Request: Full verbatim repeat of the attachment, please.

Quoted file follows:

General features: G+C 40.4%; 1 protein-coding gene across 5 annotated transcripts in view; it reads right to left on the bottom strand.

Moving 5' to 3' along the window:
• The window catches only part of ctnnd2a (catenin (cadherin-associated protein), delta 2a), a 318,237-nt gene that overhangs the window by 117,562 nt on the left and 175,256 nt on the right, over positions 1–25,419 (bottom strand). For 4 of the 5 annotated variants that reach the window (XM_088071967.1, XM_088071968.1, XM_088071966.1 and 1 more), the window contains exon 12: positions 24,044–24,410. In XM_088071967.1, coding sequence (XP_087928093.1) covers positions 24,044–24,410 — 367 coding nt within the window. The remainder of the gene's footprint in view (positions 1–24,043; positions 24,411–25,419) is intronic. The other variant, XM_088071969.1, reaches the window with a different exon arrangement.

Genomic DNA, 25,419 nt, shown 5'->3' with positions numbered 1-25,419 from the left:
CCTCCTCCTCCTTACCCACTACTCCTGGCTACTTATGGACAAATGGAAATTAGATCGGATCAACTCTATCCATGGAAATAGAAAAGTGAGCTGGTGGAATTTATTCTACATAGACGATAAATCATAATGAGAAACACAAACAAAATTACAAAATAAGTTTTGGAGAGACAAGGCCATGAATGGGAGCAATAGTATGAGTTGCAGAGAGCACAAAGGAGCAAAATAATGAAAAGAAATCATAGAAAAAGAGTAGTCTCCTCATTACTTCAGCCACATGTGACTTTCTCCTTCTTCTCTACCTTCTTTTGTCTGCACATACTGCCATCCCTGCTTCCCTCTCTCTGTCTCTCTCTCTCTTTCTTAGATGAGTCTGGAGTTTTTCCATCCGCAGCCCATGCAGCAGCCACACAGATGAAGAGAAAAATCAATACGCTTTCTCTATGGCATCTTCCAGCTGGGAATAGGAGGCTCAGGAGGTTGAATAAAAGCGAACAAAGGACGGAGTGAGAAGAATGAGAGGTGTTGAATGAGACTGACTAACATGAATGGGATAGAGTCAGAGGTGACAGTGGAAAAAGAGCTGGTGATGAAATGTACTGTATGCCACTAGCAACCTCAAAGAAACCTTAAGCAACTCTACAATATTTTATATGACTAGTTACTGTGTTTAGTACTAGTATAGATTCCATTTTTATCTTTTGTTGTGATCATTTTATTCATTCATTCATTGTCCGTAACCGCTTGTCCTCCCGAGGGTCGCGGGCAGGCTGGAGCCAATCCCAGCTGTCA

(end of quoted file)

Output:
General features: G+C 40.4%; 1 protein-coding gene across 5 annotated transcripts in view; it reads right to left on the bottom strand.

Moving 5' to 3' along the window:
• The window catches only part of ctnnd2a (catenin (cadherin-associated protein), delta 2a), a 318,237-nt gene that overhangs the window by 117,562 nt on the left and 175,256 nt on the right, over positions 1–25,419 (bottom strand). For 4 of the 5 annotated variants that reach the window (XM_088071967.1, XM_088071968.1, XM_088071966.1 and 1 more), the window contains exon 12: positions 24,044–24,410. In XM_088071967.1, coding sequence (XP_087928093.1) covers positions 24,044–24,410 — 367 coding nt within the window. The remainder of the gene's footprint in view (positions 1–24,043; positions 24,411–25,419) is intronic. The other variant, XM_088071969.1, reaches the window with a different exon arrangement.

Genomic DNA, 25,419 nt, shown 5'->3' with positions numbered 1-25,419 from the left:
CCTCCTCCTCCTTACCCACTACTCCTGGCTACTTATGGACAAATGGAAATTAGATCGGATCAACTCTATCCATGGAAATAGAAAAGTGAGCTGGTGGAATTTATTCTACATAGACGATAAATCATAATGAGAAACACAAACAAAATTACAAAATAAGTTTTGGAGAGACAAGGCCATGAATGGGAGCAATAGTATGAGTTGCAGAGAGCACAAAGGAGCAAAATAATGAAAAGAAATCATAGAAAAAGAGTAGTCTCCTCATTACTTCAGCCACATGTGACTTTCTCCTTCTTCTCTACCTTCTTTTGTCTGCACATACTGCCATCCCTGCTTCCCTCTCTCTGTCTCTCTCTCTCTTTCTTAGATGAGTCTGGAGTTTTTCCATCCGCAGCCCATGCAGCAGCCACACAGATGAAGAGAAAAATCAATACGCTTTCTCTATGGCATCTTCCAGCTGGGAATAGGAGGCTCAGGAGGTTGAATAAAAGCGAACAAAGGACGGAGTGAGAAGAATGAGAGGTGTTGAATGAGACTGACTAACATGAATGGGATAGAGTCAGAGGTGACAGTGGAAAAAGAGCTGGTGATGAAATGTACTGTATGCCACTAGCAACCTCAAAGAAACCTTAAGCAACTCTACAATATTTTATATGACTAGTTACTGTGTTTAGTACTAGTATAGATTCCATTTTTATCTTTTGTTGTGATCATTTTATTCATTCATTCATTGTCCGTAACCGCTTGTCCTCCCGAGGGTCGCGGGCAGGCTGGAGCCAATCCCAGCTGTCA